Radioactive poisoning of the environment: France’s nuclear legacy of wastes in Algeria

Impact of France’s nuclear tests persists: Algeria  https://www.aa.com.tr/en/africa/impact-of-frances-nuclear-tests-persists-algeria/2143751

Algerian Foreign Minister said nuclear tests were three to four times the size of US bombing of Hiroshima in Japan,  Abdul Razzaq Bin Abdullah   |13.02.2021   ALGIERS

France’s nuclear experiments in the Algerian desert in the 1960s were three to four times equal to the Hiroshima bombing in Japan, Algerian Foreign Minister Sabri Boukadoum said on Saturday.

In a Twitter post on the occasion of the 61st anniversary of the first French nuclear explosion in the Algerian desert, on Feb. 13, 1960, Boukadoum described the impacts of the tests as “catastrophic”.

“On this day in 1960, imperialist France carried out the first nuclear explosion in the Reggane region in the Algerian desert, in a process code-named ‘Gerboise Bleue’ (Blue Desert Rat),” Boukadoum said.

He added that the French nuclear explosion yielded a force of 70 kilotons (kt) and its catastrophic radiological repercussions still persist.

The first atomic bomb dropped 75 years ago by the United States leveled Hiroshima on Aug. 6, 1945, and killed an estimated 140,000 people with many more dying in the following years from the effects of radiation. Three days later, Washington dropped another atomic bomb on Nagasaki, killing around 70,000 people and forced Japan to surrender six days later.

According to French officials, the colonial authorities carried out 17 nuclear experiments in the Algerian desert in the period between 1960 and 1966. Algerian historians, however, put the number at 57.

On Feb. 13 1960, France conducted its first nuclear test, code-named “Gerboise Bleue” (Blue Desert Rat) in the Sahara Desert, southwest of Algeria.

The French nuclear experiments have caused the death of around 42,000 Algerians and injured thousands due to nuclear radioactivity, in addition to the extensive damage to the environment.

France has rejected Algerian demands to reveal the location of the nuclear waste as well as compensating the victims and those suffering from permanent disabilities due to the harmful effects of nuclear radioactivity.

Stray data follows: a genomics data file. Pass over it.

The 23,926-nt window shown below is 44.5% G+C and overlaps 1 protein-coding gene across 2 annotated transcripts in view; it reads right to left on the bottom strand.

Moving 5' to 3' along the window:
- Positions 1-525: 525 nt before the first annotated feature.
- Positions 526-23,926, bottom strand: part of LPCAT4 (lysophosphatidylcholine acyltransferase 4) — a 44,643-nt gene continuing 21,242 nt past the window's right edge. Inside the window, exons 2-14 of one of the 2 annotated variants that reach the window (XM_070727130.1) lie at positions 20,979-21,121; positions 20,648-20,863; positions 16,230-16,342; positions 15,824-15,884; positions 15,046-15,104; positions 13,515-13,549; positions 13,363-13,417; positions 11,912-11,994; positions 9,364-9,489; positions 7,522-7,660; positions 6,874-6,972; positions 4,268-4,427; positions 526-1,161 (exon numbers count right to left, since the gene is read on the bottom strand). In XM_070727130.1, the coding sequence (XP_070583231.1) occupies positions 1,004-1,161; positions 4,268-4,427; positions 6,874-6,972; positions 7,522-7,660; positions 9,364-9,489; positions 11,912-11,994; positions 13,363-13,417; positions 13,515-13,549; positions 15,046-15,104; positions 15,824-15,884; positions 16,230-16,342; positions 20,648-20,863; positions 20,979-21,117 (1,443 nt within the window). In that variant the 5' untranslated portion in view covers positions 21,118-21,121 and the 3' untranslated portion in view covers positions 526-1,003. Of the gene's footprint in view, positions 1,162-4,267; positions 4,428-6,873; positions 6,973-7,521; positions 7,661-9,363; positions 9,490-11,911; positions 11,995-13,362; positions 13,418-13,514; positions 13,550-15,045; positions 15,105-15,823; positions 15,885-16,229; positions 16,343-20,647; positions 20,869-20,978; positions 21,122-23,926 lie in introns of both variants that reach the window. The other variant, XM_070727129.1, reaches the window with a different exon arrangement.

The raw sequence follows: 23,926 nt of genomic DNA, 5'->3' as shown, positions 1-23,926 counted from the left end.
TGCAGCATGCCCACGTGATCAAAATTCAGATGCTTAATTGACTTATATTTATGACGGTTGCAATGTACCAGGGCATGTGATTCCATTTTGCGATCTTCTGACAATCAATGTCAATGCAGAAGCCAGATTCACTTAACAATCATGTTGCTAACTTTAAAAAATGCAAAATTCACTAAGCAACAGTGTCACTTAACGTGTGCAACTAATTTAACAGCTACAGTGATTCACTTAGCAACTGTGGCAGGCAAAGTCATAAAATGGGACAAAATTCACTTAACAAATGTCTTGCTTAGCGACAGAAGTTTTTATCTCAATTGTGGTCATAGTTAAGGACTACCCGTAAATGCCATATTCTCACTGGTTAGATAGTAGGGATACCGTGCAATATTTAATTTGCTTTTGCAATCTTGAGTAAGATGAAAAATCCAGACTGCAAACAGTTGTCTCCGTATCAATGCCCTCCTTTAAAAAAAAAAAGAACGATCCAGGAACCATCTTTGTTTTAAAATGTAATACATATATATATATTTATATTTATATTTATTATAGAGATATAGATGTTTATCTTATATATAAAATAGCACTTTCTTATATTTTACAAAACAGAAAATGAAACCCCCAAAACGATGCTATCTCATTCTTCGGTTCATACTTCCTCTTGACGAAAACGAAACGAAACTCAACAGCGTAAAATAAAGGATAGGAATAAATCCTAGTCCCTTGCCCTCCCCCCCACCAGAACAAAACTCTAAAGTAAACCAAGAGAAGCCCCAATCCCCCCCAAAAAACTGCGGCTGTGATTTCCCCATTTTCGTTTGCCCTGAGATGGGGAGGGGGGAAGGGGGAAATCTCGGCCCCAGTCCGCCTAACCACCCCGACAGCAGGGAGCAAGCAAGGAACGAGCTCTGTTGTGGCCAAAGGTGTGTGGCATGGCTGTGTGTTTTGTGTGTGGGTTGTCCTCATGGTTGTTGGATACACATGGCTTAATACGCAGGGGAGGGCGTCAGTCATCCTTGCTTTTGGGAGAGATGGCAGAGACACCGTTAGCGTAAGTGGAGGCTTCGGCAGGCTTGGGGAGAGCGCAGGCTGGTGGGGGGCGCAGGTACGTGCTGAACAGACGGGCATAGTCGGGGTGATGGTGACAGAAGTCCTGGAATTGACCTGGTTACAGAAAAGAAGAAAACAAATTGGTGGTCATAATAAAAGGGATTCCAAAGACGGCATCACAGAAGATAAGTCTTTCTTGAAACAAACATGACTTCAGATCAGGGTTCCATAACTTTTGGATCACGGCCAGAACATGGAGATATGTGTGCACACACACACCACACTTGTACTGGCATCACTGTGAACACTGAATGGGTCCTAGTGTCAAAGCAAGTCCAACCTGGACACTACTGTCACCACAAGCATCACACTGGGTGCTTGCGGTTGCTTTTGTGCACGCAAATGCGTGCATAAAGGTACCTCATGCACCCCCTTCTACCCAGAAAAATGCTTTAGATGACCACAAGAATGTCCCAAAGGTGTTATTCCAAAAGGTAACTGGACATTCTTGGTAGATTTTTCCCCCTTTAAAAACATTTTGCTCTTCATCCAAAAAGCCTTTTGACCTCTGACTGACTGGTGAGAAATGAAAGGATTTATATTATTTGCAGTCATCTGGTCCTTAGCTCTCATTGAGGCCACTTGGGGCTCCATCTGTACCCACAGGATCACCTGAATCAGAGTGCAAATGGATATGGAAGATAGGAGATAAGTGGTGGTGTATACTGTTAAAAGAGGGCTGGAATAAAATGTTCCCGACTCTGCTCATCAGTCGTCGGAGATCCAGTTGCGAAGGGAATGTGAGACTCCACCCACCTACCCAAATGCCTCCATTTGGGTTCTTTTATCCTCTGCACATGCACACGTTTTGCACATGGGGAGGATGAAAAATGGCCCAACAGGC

During the course of the struggle for independence, nearly five million Algerians were killed, while hundreds of thousands more injured. *Ibrahim Mukhtar in Ankara contributed to this report

February 15, 2021 Posted by | AFRICA, politics international, wastes, weapons and war | Leave a comment

South Africa’s Koeberg Nuclear Power Station has suffered severe corrosion

Koeberg has suffered substantial damage, according to Koeberg Alert Alliance. (with audio)   https://www.capetalk.co.za/articles/408514/koeberg-nuclear-power-station-radioactivity-containment-building-is-severely-damaged?fbclid=IwAR1HSyt2Tw6lrsbwJxlEQW5m4i4YT18_Hl0MgVzEQV0f24h31btTVN150g4   Eskom says the containment building is ‘leak-tight’.


RELATED: We’ll extend Koeberg lifespan from 40 to 60 years. It’ll be safe – Eskom


Koeberg Nuclear Power Station has suffered substantial damage to its containment building, according to Koeberg Alert Alliance (KAA).

The containment building is designed to contain the escape of radioactive steam or gas in an emergency.

A nuclear accident at Koeberg will have devastating consequences for hundreds of thousands of people who live close nearby.

Eskom says it is aware of “deterioration” and that it is managing the issue by implementing a modification.

Like all other nuclear power plants around the world, we do get deterioration… We’re managing this issue… Recent tests show… It’s leak-tight. The building works…

Riedewaan Bakardien, Chief Nuclear Officer – Eskom

Sea air has severely damaged the concrete structure, highlighting the significant risk the facility poses to nearby residents, according to KAA.

A concerned insider at Koeberg brought the alarming structural problems to the attention of KAA.

The insider informed KAA of a crack so large it goes right around the entire 110-metre circumference of the containment dome.

The community group says it is struggling to access information from Eskom about the damaged containment dome.

KAA claims that a 31-page Eskom report (about the damage), has eleven pages entirely blacked out while various other sections, photos and tables were censored because, claims Eskom, it contained “sensitive technical information”.

Lester Kiewit interviewed Peter Becker, a spokesperson for KAA.

The salt in the sea air… has caused accelerated rust in the rebar in the concrete of the containment structures… which caused cracking… About 10% of the surface of the containment building has delaminated [split into layers] …

Peter Becker, spokesperson – Koeberg Alert Alliance

Eskom blacked out about half of the report before releasing it to us…

Peter Becker, spokesperson – Koeberg Alert Alliance

Eskom is surprised by the speed at which it’s deteriorating… Koeberg was not well constructed, and the effect of sea-air was not well understood.